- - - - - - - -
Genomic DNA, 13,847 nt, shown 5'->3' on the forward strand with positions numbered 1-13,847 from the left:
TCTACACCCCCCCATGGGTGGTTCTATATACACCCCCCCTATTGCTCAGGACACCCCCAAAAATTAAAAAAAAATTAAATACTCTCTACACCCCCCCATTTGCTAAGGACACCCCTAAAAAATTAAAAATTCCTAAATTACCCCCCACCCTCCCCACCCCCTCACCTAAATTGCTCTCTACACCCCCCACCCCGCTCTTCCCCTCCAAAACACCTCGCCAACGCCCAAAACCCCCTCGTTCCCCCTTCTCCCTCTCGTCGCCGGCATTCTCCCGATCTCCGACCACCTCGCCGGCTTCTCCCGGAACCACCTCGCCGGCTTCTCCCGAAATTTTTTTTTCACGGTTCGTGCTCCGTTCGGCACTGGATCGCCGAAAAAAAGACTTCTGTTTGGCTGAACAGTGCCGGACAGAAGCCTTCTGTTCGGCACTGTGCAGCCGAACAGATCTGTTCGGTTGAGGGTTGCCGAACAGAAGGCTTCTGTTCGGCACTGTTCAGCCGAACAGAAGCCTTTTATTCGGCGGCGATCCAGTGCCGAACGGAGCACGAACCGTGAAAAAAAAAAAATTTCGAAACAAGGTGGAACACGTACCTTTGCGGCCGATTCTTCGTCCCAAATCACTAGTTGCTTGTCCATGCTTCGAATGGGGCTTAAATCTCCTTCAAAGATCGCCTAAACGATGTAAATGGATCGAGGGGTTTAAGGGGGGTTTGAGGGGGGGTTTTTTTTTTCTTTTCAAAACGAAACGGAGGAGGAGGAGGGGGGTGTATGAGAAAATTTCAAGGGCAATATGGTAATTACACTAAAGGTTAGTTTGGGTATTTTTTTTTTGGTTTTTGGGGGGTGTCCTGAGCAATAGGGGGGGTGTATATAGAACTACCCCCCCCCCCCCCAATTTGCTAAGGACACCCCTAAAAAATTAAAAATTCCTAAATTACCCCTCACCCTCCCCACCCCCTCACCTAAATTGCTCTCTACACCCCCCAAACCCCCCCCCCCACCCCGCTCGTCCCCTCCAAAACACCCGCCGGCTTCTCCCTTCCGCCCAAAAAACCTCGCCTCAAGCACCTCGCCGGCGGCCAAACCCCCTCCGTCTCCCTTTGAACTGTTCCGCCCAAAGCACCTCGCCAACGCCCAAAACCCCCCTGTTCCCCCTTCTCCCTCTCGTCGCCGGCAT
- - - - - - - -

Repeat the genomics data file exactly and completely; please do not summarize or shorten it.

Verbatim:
Genomic DNA, 13,847 nt, shown 5'->3' on the forward strand with positions numbered 1-13,847 from the left:
TCTACACCCCCCCATGGGTGGTTCTATATACACCCCCCCTATTGCTCAGGACACCCCCAAAAATTAAAAAAAAATTAAATACTCTCTACACCCCCCCATTTGCTAAGGACACCCCTAAAAAATTAAAAATTCCTAAATTACCCCCCACCCTCCCCACCCCCTCACCTAAATTGCTCTCTACACCCCCCACCCCGCTCTTCCCCTCCAAAACACCTCGCCAACGCCCAAAACCCCCTCGTTCCCCCTTCTCCCTCTCGTCGCCGGCATTCTCCCGATCTCCGACCACCTCGCCGGCTTCTCCCGGAACCACCTCGCCGGCTTCTCCCGAAATTTTTTTTTCACGGTTCGTGCTCCGTTCGGCACTGGATCGCCGAAAAAAAGACTTCTGTTTGGCTGAACAGTGCCGGACAGAAGCCTTCTGTTCGGCACTGTGCAGCCGAACAGATCTGTTCGGTTGAGGGTTGCCGAACAGAAGGCTTCTGTTCGGCACTGTTCAGCCGAACAGAAGCCTTTTATTCGGCGGCGATCCAGTGCCGAACGGAGCACGAACCGTGAAAAAAAAAAAATTTCGAAACAAGGTGGAACACGTACCTTTGCGGCCGATTCTTCGTCCCAAATCACTAGTTGCTTGTCCATGCTTCGAATGGGGCTTAAATCTCCTTCAAAGATCGCCTAAACGATGTAAATGGATCGAGGGGTTTAAGGGGGGTTTGAGGGGGGGTTTTTTTTTTCTTTTCAAAACGAAACGGAGGAGGAGGAGGGGGGTGTATGAGAAAATTTCAAGGGCAATATGGTAATTACACTAAAGGTTAGTTTGGGTATTTTTTTTTTGGTTTTTGGGGGGTGTCCTGAGCAATAGGGGGGGTGTATATAGAACTACCCCCCCCCCCCCCAATTTGCTAAGGACACCCCTAAAAAATTAAAAATTCCTAAATTACCCCTCACCCTCCCCACCCCCTCACCTAAATTGCTCTCTACACCCCCCAAACCCCCCCCCCCACCCCGCTCGTCCCCTCCAAAACACCCGCCGGCTTCTCCCTTCCGCCCAAAAAACCTCGCCTCAAGCACCTCGCCGGCGGCCAAACCCCCTCCGTCTCCCTTTGAACTGTTCCGCCCAAAGCACCTCGCCAACGCCCAAAACCCCCCTGTTCCCCCTTCTCCCTCTCGTCGCCGGCAT